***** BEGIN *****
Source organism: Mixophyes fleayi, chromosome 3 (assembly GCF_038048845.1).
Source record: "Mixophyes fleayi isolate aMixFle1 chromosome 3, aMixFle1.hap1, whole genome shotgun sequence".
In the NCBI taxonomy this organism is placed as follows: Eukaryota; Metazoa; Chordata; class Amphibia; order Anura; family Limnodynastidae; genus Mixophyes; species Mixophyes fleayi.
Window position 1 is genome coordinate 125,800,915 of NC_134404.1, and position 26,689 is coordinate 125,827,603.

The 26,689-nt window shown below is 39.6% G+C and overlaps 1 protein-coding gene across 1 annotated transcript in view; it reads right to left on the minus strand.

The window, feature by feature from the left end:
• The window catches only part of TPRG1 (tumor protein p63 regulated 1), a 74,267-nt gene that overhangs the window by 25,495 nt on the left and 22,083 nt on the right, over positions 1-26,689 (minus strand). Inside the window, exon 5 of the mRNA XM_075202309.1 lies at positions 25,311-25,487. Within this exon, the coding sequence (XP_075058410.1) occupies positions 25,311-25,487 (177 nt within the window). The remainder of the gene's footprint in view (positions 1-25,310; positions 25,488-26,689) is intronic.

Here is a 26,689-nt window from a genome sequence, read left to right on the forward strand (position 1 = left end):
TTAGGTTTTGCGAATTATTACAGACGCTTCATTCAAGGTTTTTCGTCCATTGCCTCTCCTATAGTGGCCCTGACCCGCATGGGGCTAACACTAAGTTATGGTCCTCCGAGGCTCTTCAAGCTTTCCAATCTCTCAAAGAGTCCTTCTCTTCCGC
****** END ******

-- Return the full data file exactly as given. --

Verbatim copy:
Source organism: Mixophyes fleayi, chromosome 3 (assembly GCF_038048845.1).
Source record: "Mixophyes fleayi isolate aMixFle1 chromosome 3, aMixFle1.hap1, whole genome shotgun sequence".
In the NCBI taxonomy this organism is placed as follows: Eukaryota; Metazoa; Chordata; class Amphibia; order Anura; family Limnodynastidae; genus Mixophyes; species Mixophyes fleayi.
Window position 1 is genome coordinate 125,800,915 of NC_134404.1, and position 26,689 is coordinate 125,827,603.

The 26,689-nt window shown below is 39.6% G+C and overlaps 1 protein-coding gene across 1 annotated transcript in view; it reads right to left on the minus strand.

The window, feature by feature from the left end:
• The window catches only part of TPRG1 (tumor protein p63 regulated 1), a 74,267-nt gene that overhangs the window by 25,495 nt on the left and 22,083 nt on the right, over positions 1-26,689 (minus strand). Inside the window, exon 5 of the mRNA XM_075202309.1 lies at positions 25,311-25,487. Within this exon, the coding sequence (XP_075058410.1) occupies positions 25,311-25,487 (177 nt within the window). The remainder of the gene's footprint in view (positions 1-25,310; positions 25,488-26,689) is intronic.

Here is a 26,689-nt window from a genome sequence, read left to right on the forward strand (position 1 = left end):
TTAGGTTTTGCGAATTATTACAGACGCTTCATTCAAGGTTTTTCGTCCATTGCCTCTCCTATAGTGGCCCTGACCCGCATGGGGCTAACACTAAGTTATGGTCCTCCGAGGCTCTTCAAGCTTTCCAATCTCTCAAAGAGTCCTTCTCTTCCGC